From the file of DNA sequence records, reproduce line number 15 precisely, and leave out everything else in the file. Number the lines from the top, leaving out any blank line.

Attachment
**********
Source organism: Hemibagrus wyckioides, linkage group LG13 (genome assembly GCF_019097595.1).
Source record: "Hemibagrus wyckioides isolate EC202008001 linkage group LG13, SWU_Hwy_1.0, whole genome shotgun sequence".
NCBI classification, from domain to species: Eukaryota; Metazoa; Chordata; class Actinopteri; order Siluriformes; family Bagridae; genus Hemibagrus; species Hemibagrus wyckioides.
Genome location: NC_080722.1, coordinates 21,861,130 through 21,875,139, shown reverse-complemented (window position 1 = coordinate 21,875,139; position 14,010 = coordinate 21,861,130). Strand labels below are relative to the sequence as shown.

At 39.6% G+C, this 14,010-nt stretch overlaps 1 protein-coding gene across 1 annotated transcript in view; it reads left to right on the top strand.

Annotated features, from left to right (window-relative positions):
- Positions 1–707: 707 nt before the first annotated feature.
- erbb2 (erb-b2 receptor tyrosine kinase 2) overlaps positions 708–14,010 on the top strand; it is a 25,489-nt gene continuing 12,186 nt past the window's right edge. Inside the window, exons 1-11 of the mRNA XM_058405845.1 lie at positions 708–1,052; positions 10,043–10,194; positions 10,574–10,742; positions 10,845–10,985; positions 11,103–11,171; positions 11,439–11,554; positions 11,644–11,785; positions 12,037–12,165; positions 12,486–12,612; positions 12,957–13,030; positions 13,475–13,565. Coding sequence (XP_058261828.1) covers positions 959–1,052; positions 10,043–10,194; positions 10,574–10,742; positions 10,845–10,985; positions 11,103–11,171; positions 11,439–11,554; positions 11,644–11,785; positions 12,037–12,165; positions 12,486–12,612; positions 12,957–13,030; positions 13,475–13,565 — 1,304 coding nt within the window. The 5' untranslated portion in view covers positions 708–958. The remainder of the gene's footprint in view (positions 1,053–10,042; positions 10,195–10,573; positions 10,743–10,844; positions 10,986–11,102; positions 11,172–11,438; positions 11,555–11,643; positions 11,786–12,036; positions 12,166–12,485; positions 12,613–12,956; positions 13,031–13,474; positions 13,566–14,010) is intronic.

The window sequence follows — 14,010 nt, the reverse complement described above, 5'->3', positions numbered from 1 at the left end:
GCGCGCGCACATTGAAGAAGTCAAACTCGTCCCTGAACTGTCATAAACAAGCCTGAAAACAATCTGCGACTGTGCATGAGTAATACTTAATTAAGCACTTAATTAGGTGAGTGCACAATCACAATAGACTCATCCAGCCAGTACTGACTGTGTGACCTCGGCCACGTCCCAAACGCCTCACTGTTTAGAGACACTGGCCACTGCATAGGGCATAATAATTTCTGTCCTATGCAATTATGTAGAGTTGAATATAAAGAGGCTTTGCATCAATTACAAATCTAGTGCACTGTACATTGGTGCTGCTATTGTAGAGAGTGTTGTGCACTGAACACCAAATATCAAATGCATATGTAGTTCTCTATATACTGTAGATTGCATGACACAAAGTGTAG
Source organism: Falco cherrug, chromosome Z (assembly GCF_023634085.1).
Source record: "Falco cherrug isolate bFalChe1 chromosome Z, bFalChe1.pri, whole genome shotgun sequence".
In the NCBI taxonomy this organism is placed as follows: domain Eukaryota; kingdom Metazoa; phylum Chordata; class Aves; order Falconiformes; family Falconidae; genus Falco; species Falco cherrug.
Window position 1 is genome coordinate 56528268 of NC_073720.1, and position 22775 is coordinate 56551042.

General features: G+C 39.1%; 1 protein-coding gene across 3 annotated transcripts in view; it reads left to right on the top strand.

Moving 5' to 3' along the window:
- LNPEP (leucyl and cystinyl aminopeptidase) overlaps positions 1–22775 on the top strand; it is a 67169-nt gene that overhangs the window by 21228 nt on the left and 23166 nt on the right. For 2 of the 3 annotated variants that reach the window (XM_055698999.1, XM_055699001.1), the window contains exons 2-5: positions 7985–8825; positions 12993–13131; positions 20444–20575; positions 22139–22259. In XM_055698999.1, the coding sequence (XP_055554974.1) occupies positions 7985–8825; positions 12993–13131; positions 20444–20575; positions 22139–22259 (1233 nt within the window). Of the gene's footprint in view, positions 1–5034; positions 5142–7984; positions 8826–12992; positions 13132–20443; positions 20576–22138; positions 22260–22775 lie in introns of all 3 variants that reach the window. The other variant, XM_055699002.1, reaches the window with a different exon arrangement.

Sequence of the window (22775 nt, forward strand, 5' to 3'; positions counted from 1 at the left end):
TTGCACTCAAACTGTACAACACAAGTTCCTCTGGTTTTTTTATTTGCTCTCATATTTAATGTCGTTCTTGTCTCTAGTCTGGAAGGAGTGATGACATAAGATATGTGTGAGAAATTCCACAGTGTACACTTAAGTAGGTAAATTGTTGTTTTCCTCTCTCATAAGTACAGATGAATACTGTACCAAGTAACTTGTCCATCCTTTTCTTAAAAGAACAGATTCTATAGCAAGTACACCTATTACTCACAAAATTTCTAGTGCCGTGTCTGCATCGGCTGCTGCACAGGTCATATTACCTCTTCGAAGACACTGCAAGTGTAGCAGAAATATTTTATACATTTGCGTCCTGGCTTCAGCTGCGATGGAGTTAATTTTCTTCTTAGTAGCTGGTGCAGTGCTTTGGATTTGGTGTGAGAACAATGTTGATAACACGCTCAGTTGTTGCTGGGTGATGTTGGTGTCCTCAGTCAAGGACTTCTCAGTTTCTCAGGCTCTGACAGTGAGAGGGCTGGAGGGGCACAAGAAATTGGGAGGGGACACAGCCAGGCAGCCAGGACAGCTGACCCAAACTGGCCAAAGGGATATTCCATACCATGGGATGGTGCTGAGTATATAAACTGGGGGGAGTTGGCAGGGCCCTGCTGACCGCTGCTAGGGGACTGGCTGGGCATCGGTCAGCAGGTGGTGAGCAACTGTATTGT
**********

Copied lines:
General features: G+C 39.1%; 1 protein-coding gene across 3 annotated transcripts in view; it reads left to right on the top strand.